Among all of the investing legends, you will find no day traders and penny stock buyers. A buy-and-hold strategy of picking good businesses has proven time and again to be the surest way to investing success.
Three Motley Fool investors have selected Berkshire Hathaway (NYSE:BRK.A)(NYSE:BRK.B), McDonald's (NYSE:MCD), and Clorox (NYSE:CLX) as three stocks investors can buy today and hold on to for the next 75 years and come out with a market-beating return at the end.
Many stocks in one
Keith Speights (Berkshire Hathaway): The truth is that it's hard to pick a single stock that you can count on performing well for a period as long as 75 years. Companies that seem to be rock solid can go by the wayside as a result of changing technology. Because of this, I like Berkshire Hathaway as a stock to buy and hold for decades. With Berkshire, you don't just get one stock -- you get dozens of stocks.
The reason why, of course, is that Warren Buffett turned a sleep textile company known as Berkshire Hathaway into an investment company years ago. Buying shares of Berkshire give investors exposure to consumer products, energy, financial services, healthcare, industrial, media, retail, technology, and transportation stocks. As the global economy changes, Berkshire's investment portfolio will change with it.
Buffett and Berkshire have achieved compounded annual gains of nearly 21% annually -- for over 50 years. During that period, the S&P 500 notched a compounded annual growth rate of less than half that. Granted, Berkshire's advantage over the broader market has declined in recent years. Nonetheless, it's an impressive track record.
Some might question whether Berkshire Hathaway can deliver market-beating returns in the future. After all, Warren Buffett is no spring chicken. Could new leadership at Berkshire in the future make the stock less desirable? I doubt it. Buffett has been delegating some investing picks for years to a smart team that he handpicked. The Buffett way of thinking should remain at the core of Berkshire for a long time to come -- and that's good news for investors.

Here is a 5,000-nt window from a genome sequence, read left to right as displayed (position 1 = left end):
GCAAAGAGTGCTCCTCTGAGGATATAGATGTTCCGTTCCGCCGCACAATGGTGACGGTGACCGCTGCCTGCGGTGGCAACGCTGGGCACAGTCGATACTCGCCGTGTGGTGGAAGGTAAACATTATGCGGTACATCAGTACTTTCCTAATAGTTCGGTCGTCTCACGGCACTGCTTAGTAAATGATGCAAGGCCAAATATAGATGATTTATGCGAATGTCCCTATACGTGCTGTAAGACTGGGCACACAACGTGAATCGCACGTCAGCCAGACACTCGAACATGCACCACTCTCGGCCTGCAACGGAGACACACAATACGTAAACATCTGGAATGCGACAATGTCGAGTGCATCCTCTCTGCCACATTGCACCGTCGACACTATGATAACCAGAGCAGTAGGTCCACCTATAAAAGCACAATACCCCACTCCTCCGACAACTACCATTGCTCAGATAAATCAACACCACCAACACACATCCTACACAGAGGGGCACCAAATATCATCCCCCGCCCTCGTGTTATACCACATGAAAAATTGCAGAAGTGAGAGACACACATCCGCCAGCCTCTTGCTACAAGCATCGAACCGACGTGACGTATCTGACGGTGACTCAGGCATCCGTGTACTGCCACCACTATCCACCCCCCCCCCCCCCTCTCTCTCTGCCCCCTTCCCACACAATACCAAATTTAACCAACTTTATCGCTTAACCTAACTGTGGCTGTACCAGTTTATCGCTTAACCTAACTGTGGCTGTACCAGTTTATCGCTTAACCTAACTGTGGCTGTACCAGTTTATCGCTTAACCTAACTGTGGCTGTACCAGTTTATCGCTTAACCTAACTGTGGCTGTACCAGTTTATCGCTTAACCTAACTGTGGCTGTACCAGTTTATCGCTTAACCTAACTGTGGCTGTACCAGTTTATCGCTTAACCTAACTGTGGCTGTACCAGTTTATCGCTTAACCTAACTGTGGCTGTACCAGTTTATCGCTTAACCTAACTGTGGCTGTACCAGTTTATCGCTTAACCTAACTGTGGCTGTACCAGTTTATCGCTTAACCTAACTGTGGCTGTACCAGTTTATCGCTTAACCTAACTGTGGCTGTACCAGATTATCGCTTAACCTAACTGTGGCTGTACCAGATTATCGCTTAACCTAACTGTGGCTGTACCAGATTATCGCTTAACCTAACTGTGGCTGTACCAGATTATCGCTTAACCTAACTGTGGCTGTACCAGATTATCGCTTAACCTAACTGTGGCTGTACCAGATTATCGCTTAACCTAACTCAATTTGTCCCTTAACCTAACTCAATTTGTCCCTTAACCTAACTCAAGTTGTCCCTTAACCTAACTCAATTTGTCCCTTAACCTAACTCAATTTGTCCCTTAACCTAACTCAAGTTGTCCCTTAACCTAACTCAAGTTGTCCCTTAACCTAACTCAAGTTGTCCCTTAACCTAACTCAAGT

Stick with the winners
Demitri Kalogeropoulos (McDonald's): The number of things I can specifically predict about the next 75 years rounds down to approximately zero. However, I do feel confident about this forecast: A business with a dominant market position -- one that's built on delivering unbeatable value to customers -- is likely to do well over the long term.
You can't get much more dominant than McDonald's, which processes a whopping 7% of the $1 trillion that people around the world spend each year eating out at fast and fast-casual restaurants. Sure, the chain has endured a rough patch lately, with customer traffic declining in each of the last two fiscal years. But it is demonstrating how the business can (eventually) respond to rapidly shifting consumer tastes. Mickey D's last quarter posted a healthy uptick in traffic that powered its best overall sales growth in years.
I'm impressed that the company is attacking the food delivery market, too, given that it worked so hard to establish the profitable drive-thru business model. That willingness to reinvent itself should prove valuable in the decades ahead. Over the shorter term, investors can look forward to a sharp increase in profitability as McDonald's shifts toward an almost exclusively franchised business model by 2019.
A bright and shiny future
Rich Duprey (Clorox): Dystopian movies like to portray the future as gritty and dirty, but Clorox would likely beg to differ. Although best known for its namesake bleach, Clorox also owns a bevy of other cleaning products brands including Pine-Sol, Formula 409, and Tilex. Cleaning products generate the most revenue for Clorox, some 34% of the total, with home care products like Pine-Sol accounting for almost one-fifth of the $6 billion total.
Fortunately, it also has numerous other household brands under its umbrella, including Glad, Kingsford, Hidden Valley, Burt's Bees, and more.
With such powerhouse brands like this, Clorox will continue to be a rock-solid investment for decades to come, just as it has for the past 100 years. But because it is now a global leader, it will occasionally run into trouble, such as it has in Venezuela, where the country's strongman forced the company to sell product at below-market prices and then seized control of its assets. Its exit from Venezuela cost it over $90 million in pre-tax losses. But that's a case of where the exception proves the rule, and international markets represent 17% of Clorox's revenues.
Over the past 20 years, the household products company has delivered to shareholders total returns of 567% compared to just 298% for the S&P 500. Looking 75 years out into the future, Clorox, with a dividend of $3.36 that currently yields 3.6%, appears to be likely to continue cleaning up over the broad market indexes.